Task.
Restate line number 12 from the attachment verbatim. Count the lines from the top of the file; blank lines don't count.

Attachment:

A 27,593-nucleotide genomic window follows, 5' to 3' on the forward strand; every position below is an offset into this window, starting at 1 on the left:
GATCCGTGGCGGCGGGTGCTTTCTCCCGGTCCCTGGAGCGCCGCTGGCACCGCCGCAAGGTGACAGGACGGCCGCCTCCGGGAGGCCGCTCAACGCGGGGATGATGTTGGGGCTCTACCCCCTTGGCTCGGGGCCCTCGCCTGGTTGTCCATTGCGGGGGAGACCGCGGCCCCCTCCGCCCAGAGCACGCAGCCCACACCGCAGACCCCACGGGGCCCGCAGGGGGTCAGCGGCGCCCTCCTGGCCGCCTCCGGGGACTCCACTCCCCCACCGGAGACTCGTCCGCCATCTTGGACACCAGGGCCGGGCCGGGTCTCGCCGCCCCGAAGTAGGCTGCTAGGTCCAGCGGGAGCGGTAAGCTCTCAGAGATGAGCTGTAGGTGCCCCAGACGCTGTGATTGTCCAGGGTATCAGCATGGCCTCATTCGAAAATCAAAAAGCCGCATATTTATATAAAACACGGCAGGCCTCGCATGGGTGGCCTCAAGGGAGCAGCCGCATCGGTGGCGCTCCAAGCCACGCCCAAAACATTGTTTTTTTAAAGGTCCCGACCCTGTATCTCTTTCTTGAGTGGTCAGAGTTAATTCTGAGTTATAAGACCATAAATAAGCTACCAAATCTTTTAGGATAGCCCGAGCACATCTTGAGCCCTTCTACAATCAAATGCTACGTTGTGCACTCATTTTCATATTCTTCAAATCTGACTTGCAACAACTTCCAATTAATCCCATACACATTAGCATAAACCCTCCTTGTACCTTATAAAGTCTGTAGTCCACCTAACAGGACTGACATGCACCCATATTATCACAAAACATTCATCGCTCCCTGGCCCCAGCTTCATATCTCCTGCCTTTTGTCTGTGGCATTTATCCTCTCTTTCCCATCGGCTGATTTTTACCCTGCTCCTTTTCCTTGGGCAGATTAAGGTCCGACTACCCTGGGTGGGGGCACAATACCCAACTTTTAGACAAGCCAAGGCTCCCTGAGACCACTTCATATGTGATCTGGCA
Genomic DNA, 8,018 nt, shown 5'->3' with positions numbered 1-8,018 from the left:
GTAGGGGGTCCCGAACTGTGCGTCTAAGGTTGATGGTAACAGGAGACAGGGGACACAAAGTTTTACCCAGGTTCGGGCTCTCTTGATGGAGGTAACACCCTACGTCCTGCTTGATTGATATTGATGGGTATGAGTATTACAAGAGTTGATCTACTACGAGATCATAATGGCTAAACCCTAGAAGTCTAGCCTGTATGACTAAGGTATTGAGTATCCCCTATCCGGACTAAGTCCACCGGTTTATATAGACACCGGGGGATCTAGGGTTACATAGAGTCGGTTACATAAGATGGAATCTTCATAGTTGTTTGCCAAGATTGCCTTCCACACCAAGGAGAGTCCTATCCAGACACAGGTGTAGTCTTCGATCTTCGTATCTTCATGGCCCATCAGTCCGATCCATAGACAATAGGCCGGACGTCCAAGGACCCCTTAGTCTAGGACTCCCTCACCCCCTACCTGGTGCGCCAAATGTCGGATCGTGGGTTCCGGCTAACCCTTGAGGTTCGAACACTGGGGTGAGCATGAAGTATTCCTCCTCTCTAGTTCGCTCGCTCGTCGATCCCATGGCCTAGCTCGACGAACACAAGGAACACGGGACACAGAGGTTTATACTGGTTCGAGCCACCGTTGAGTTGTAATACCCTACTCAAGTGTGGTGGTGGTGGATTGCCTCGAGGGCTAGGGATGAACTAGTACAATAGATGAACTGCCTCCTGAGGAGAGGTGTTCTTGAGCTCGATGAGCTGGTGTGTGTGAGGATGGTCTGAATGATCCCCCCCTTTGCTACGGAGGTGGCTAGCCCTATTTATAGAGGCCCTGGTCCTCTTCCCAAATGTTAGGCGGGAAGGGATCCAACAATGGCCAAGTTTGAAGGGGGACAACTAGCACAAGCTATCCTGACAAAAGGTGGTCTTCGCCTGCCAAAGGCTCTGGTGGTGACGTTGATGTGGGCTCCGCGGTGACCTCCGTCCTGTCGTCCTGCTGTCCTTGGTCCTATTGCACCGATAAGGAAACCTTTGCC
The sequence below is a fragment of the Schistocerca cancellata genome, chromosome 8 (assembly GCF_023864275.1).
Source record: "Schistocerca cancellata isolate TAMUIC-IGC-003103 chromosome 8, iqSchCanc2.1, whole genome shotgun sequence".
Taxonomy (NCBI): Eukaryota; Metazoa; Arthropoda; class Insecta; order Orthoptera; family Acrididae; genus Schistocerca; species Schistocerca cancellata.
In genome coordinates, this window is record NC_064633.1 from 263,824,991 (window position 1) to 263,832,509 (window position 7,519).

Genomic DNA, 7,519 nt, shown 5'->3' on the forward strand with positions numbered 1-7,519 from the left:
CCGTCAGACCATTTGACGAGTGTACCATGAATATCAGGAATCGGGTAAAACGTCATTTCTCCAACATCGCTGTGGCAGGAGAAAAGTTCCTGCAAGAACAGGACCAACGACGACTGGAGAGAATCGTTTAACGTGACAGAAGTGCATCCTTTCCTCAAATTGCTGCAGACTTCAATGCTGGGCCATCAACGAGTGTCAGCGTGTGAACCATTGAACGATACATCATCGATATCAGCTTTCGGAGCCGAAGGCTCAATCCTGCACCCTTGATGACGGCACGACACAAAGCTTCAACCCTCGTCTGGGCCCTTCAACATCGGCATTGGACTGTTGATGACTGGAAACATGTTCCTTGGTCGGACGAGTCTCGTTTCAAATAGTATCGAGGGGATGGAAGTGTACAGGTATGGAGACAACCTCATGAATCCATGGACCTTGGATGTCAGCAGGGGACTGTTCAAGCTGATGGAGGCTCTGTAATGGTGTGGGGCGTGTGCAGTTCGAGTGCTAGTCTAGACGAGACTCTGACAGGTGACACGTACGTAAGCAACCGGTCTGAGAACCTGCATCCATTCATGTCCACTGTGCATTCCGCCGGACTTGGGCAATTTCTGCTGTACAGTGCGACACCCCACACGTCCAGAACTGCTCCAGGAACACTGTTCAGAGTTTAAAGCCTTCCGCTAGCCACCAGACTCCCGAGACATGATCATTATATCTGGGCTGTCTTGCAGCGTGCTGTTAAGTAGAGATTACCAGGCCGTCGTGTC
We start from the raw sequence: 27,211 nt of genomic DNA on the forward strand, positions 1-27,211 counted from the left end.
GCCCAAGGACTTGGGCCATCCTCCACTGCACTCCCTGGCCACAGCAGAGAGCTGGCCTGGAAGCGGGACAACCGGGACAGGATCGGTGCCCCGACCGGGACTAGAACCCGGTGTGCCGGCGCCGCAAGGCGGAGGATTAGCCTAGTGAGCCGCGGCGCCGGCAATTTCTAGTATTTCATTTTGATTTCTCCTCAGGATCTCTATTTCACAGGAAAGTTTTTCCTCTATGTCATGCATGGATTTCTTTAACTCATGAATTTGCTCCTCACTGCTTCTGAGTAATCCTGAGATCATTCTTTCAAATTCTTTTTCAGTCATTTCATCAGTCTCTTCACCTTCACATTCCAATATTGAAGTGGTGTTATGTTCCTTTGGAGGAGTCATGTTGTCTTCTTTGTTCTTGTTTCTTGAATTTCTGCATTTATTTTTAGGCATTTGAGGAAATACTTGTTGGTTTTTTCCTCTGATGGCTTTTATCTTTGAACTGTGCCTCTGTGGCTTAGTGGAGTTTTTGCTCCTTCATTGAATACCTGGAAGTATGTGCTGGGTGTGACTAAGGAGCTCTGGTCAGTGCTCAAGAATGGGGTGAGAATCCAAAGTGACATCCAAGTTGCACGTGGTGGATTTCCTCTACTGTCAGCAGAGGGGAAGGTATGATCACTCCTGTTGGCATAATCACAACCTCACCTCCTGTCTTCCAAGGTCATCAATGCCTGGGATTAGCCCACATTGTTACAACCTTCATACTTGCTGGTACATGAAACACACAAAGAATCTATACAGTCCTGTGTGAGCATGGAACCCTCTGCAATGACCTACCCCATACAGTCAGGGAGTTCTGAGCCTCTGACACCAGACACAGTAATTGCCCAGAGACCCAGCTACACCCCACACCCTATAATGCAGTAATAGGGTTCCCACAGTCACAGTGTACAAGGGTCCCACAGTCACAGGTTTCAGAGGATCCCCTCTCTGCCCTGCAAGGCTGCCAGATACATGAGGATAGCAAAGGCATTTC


GCCCAAGGACTTGGGCCATCCTCCACTGCACTCCCTGGCCACAGCAGAGAGCTGGCCTGGAAGCGGGACAACCGGGACAGGATCGGTGCCCCGACCGGGACTAGAACCCGGTGTGCCGGCGCCGCAAGGCGGAGGATTAGCCTAGTGAGCCGCGGCGCCGGCAATTTCTAGTATTTCATTTTGATTTCTCCTCAGGATCTCTATTTCACAGGAAAGTTTTTCCTCTATGTCATGCATGGATTTCTTTAACTCATGAATTTGCTCCTCACTGCTTCTGAGTAATCCTGAGATCATTCTTTCAAATTCTTTTTCAGTCATTTCATCAGTCTCTTCACCTTCACATTCCAATATTGAAGTGGTGTTATGTTCCTTTGGAGGAGTCATGTTGTCTTCTTTGTTCTTGTTTCTTGAATTTCTGCATTTATTTTTAGGCATTTGAGGAAATACTTGTTGGTTTTTTCCTCTGATGGCTTTTATCTTTGAACTGTGCCTCTGTGGCTTAGTGGAGTTTTTGCTCCTTCATTGAATACCTGGAAGTATGTGCTGGGTGTGACTAAGGAGCTCTGGTCAGTGCTCAAGAATGGGGTGAGAATCCAAAGTGACATCCAAGTTGCACGTGGTGGATTTCCTCTACTGTCAGCAGAGGGGAAGGTATGATCACTCCTGTTGGCATAATCACAACCTCACCTCCTGTCTTCCAAGGTCATCAATGCCTGGGATTAGCCCACATTGTTACAACCTTCATACTTGCTGGTACATGAAACACACAAAGAATCTATACAGTCCTGTGTGAGCATGGAACCCTCTGCAATGACCTACCCCATACAGTCAGGGAGTTCTGAGCCTCTGACACCAGACACAGTAATTGCCCAGAGACCCAGCTACACCCCACACCCTATAATGCAGTAATAGGGTTCCCACAGTCACAGTGTACAAGGGTCCCACAGTCACAGGTTTCAGAGGATCCCCTCTCTGCCCTGCAAGGCTGCCAGATACATGAGGATAGCAAAGGCATTTC